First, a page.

Ask a Psychiatrist and Get Answers to Mental Health Questions ASAP
I understand your feelings. When a therapist tells you that they are transferring you for other treatment, it can feel like a rejection.
What your therapist is telling you is that she feels she is not helping you. She may not have the education or experience to provide you with what you need to get better. She may also feel that you would receive better treatment with this program.
As a therapist, she is bound by an ethical code. And that code says that if a therapist feels they are not able to help a client, they are obligated to refer the person to another therapist or program that will be able to help.
You need to feel you can share with your therapist and trust she is there to help you. And I think she is. She just wants to be sure you get the best treatment possible.
Showing her your goodbye letter is ok to do. Before you do, ask yourself what you are hoping she will say or do for you. If you are aware of your expectations from her, it may help you feel better about her response.
It is easy to feel very needy with your therapist. You are there to get help and try to work through some pretty difficult issues. But the idea of therapy is for you to eventually be able to do without your therapist. It is to help you build the coping skills to help yourself through the tough times.
Take your time to think about what might be best for you. This program may give you the support and insight you need to feel better. Also, you can talk to your therapist about coming back after the program is over to talk with her. That way, you can still see her but also address some of the issues that your therapist may not feel qualified to help you with.
Thanks for your response. I think I already knew a lot of what you said but I was too wrapped up in losing her to think logically. It takes me so long to trust that having to start over feels overwhelming. Plus, I like her and I think we have a good rapport. When I told her that I would stop the cutting she said that was fine and she would continue to treat me and work with me. Plus she made herself available to me for a second one hour session per week with her. You would think this alone would convince me that she is committed to helping me.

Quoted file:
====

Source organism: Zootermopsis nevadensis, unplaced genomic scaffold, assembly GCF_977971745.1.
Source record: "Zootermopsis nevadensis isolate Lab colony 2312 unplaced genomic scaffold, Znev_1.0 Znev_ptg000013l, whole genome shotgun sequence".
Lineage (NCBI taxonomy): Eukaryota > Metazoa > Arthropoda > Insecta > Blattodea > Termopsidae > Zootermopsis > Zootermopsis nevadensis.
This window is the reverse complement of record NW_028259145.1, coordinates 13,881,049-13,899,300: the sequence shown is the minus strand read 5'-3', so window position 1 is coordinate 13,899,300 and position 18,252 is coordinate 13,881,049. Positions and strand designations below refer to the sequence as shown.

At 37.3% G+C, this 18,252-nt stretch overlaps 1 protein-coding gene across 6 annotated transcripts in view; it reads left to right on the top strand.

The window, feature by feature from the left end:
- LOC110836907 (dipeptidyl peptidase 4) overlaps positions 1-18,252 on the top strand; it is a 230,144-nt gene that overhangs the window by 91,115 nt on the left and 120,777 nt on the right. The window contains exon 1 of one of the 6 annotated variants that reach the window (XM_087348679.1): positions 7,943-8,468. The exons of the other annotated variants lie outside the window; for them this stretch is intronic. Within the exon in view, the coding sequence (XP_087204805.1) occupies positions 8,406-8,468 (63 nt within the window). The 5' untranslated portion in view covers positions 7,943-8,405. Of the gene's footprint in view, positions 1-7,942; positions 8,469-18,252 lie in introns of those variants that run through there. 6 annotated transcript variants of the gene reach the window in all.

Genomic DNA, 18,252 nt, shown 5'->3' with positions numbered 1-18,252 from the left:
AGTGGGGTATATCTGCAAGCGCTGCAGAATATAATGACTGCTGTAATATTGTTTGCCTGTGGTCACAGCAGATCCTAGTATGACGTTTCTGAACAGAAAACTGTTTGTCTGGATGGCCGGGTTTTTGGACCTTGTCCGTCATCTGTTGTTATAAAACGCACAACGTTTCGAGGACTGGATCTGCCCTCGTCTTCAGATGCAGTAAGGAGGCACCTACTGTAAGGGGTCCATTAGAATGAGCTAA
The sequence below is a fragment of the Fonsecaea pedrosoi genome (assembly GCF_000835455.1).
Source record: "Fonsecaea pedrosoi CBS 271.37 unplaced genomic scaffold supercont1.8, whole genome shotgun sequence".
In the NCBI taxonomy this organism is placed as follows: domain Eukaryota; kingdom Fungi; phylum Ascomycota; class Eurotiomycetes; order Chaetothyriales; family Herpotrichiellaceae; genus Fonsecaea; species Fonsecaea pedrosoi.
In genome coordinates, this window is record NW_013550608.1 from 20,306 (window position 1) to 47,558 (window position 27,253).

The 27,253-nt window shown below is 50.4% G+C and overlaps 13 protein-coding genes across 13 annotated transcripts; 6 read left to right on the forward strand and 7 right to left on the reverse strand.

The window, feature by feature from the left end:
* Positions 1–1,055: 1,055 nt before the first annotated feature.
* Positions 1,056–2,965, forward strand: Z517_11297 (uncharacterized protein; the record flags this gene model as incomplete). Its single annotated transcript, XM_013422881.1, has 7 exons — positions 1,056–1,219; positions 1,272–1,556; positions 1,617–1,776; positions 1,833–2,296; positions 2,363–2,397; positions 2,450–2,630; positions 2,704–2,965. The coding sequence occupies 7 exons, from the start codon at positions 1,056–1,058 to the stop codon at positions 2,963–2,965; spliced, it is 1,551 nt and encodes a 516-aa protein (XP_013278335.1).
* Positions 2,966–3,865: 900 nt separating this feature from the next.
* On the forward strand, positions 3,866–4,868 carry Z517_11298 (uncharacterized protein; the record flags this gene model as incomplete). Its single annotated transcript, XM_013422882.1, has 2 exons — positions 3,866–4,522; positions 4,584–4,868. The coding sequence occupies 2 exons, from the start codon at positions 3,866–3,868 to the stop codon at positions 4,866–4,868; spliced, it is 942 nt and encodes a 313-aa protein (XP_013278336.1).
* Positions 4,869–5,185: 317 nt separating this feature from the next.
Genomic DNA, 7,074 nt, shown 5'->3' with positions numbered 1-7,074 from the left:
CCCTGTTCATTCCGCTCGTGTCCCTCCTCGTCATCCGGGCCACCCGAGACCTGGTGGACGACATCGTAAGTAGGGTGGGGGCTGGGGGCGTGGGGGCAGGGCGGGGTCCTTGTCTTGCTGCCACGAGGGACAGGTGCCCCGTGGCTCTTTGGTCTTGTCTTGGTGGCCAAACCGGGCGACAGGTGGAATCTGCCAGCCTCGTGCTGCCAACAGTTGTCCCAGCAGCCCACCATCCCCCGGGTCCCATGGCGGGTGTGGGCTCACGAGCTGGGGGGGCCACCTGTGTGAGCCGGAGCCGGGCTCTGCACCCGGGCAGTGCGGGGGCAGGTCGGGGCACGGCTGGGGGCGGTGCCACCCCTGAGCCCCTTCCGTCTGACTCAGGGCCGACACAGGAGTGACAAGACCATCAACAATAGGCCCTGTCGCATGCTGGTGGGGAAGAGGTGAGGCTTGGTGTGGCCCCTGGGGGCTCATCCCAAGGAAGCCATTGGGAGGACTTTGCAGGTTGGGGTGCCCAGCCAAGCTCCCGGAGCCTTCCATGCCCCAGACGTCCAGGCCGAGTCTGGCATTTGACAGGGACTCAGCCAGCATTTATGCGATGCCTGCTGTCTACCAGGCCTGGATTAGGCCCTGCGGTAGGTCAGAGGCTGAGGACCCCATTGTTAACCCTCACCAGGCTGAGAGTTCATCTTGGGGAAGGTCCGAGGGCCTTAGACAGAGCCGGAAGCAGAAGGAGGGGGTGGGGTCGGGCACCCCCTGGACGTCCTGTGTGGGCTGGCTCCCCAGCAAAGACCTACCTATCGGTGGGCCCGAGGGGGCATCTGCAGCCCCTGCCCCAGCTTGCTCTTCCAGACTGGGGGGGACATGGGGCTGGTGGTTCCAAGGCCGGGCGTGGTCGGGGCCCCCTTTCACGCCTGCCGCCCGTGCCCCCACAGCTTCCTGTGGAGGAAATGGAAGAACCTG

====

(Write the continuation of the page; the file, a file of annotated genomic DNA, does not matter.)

It is my choice whether or not to enter the other program. However, it is very intense group sessions. I don`t like the idea of speaking about my issues in front of a bunch of strangers. I don`t think I would benefit that much from it. Although I am quite sure if I did decide to enter into this program, she would start to see me again to work on the areas she specializes in (depression, OCD, anxiety).
I feel so confused about so many things. I don`t think my therapist realizes how sad I really have been for the past couple of weeks. I cry for no apparent reason, I sleep lots, no appetite, can`t concentrate, tired, etc. This is my fault because all I complain about is how I don`t know how to cope with the tough feelings after our session. It is because of this constant complaint that she thinks the program may be good for me. But she did say that her and I could also do the same.
I feel like I am just punching in time. Each morning I wake up, I wish it were night time again. I feel exhausted thinking about facing the day. As for my letter, I think by reading it, it will help her to understand how sad I really am. I often don`t feel able to tell her this. The letter clearly shows how depressed I am. I don`t think I am looking for a particular response from her just an understanding of how I have been feeling.
Thanks again Kate. If I didn`t have you to write to, I`m not sure I would make it in between my sessions. You are a life saver for me while I am getting or trying to get through this rough patch.
Kathy, you are welcome. I am glad I can help you and be here for when you need to talk.
I think it is a very good idea for you to tell your therapist how you feel. Being sad and depressed all the time is something she can address. You also need to let her know that group therapy makes you uncomfortable and that you feel you would not benefit from it. Ask her if there is another way you can address the cutting issue, maybe try a program on line or use a resource such as a book and talk to her about it.
When you show her your letter, tell that you are showing her so you can have her understanding about how you feel. Let her know what you told me, that you want her to understand the depth of your feelings and that you want her help in how to resolve how you feel.
It's good that she is willing to keep working with you. Providing you with more time does say that she wants to work with you. On your part, you may want to try working on some of the issues on your own. Try some of the resources you and I spoke about. Try joining an on line group or at least a chat about your feelings. Share books you read with your therapist so she can see you are making an effort and using what she helps you with outside of therapy. It may add to your therapy and help you progress faster, so you don't have so many days where you feel like you can't wait until bed.